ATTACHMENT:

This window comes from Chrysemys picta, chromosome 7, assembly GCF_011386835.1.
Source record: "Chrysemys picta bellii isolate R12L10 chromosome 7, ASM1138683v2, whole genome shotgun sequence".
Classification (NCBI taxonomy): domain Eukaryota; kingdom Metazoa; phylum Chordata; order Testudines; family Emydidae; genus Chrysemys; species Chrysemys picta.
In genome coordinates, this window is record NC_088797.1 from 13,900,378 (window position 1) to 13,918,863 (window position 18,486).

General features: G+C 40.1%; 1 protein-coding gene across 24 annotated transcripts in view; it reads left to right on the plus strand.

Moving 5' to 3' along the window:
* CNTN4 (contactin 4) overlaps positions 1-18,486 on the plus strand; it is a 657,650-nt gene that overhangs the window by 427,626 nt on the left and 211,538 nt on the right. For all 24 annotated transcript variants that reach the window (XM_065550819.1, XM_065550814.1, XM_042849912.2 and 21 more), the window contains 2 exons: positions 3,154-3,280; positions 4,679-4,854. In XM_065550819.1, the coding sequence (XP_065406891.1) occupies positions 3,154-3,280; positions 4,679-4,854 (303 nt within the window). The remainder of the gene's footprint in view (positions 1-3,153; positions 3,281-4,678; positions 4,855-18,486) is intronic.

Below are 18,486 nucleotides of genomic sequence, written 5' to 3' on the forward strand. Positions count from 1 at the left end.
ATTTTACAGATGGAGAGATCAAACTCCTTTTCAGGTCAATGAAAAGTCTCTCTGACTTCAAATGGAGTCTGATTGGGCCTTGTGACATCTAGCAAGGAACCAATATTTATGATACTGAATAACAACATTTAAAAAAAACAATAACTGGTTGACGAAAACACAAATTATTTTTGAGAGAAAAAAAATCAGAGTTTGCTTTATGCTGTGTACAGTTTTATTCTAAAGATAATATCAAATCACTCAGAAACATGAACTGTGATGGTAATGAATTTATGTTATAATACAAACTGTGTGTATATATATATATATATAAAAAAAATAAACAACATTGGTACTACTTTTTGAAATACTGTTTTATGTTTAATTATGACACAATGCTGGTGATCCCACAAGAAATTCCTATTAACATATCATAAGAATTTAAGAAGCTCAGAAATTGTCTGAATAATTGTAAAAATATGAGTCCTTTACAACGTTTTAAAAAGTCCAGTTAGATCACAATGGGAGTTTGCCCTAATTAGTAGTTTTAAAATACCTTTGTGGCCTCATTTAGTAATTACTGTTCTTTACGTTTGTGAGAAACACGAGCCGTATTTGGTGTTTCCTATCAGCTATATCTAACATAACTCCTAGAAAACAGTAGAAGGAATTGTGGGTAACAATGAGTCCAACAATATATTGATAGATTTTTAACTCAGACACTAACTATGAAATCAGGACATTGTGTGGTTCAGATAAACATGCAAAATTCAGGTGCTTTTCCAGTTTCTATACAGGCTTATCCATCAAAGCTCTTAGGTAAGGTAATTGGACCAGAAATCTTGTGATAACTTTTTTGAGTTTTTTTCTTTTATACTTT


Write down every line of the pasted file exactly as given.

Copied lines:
This window comes from Chrysemys picta, chromosome 7, assembly GCF_011386835.1.
Source record: "Chrysemys picta bellii isolate R12L10 chromosome 7, ASM1138683v2, whole genome shotgun sequence".
Classification (NCBI taxonomy): domain Eukaryota; kingdom Metazoa; phylum Chordata; order Testudines; family Emydidae; genus Chrysemys; species Chrysemys picta.
In genome coordinates, this window is record NC_088797.1 from 13,900,378 (window position 1) to 13,918,863 (window position 18,486).

General features: G+C 40.1%; 1 protein-coding gene across 24 annotated transcripts in view; it reads left to right on the plus strand.

Moving 5' to 3' along the window:
* CNTN4 (contactin 4) overlaps positions 1-18,486 on the plus strand; it is a 657,650-nt gene that overhangs the window by 427,626 nt on the left and 211,538 nt on the right. For all 24 annotated transcript variants that reach the window (XM_065550819.1, XM_065550814.1, XM_042849912.2 and 21 more), the window contains 2 exons: positions 3,154-3,280; positions 4,679-4,854. In XM_065550819.1, the coding sequence (XP_065406891.1) occupies positions 3,154-3,280; positions 4,679-4,854 (303 nt within the window). The remainder of the gene's footprint in view (positions 1-3,153; positions 3,281-4,678; positions 4,855-18,486) is intronic.

Below are 18,486 nucleotides of genomic sequence, written 5' to 3' on the forward strand. Positions count from 1 at the left end.
ATTTTACAGATGGAGAGATCAAACTCCTTTTCAGGTCAATGAAAAGTCTCTCTGACTTCAAATGGAGTCTGATTGGGCCTTGTGACATCTAGCAAGGAACCAATATTTATGATACTGAATAACAACATTTAAAAAAAACAATAACTGGTTGACGAAAACACAAATTATTTTTGAGAGAAAAAAAATCAGAGTTTGCTTTATGCTGTGTACAGTTTTATTCTAAAGATAATATCAAATCACTCAGAAACATGAACTGTGATGGTAATGAATTTATGTTATAATACAAACTGTGTGTATATATATATATATATAAAAAAAATAAACAACATTGGTACTACTTTTTGAAATACTGTTTTATGTTTAATTATGACACAATGCTGGTGATCCCACAAGAAATTCCTATTAACATATCATAAGAATTTAAGAAGCTCAGAAATTGTCTGAATAATTGTAAAAATATGAGTCCTTTACAACGTTTTAAAAAGTCCAGTTAGATCACAATGGGAGTTTGCCCTAATTAGTAGTTTTAAAATACCTTTGTGGCCTCATTTAGTAATTACTGTTCTTTACGTTTGTGAGAAACACGAGCCGTATTTGGTGTTTCCTATCAGCTATATCTAACATAACTCCTAGAAAACAGTAGAAGGAATTGTGGGTAACAATGAGTCCAACAATATATTGATAGATTTTTAACTCAGACACTAACTATGAAATCAGGACATTGTGTGGTTCAGATAAACATGCAAAATTCAGGTGCTTTTCCAGTTTCTATACAGGCTTATCCATCAAAGCTCTTAGGTAAGGTAATTGGACCAGAAATCTTGTGATAACTTTTTTGAGTTTTTTTCTTTTATACTTT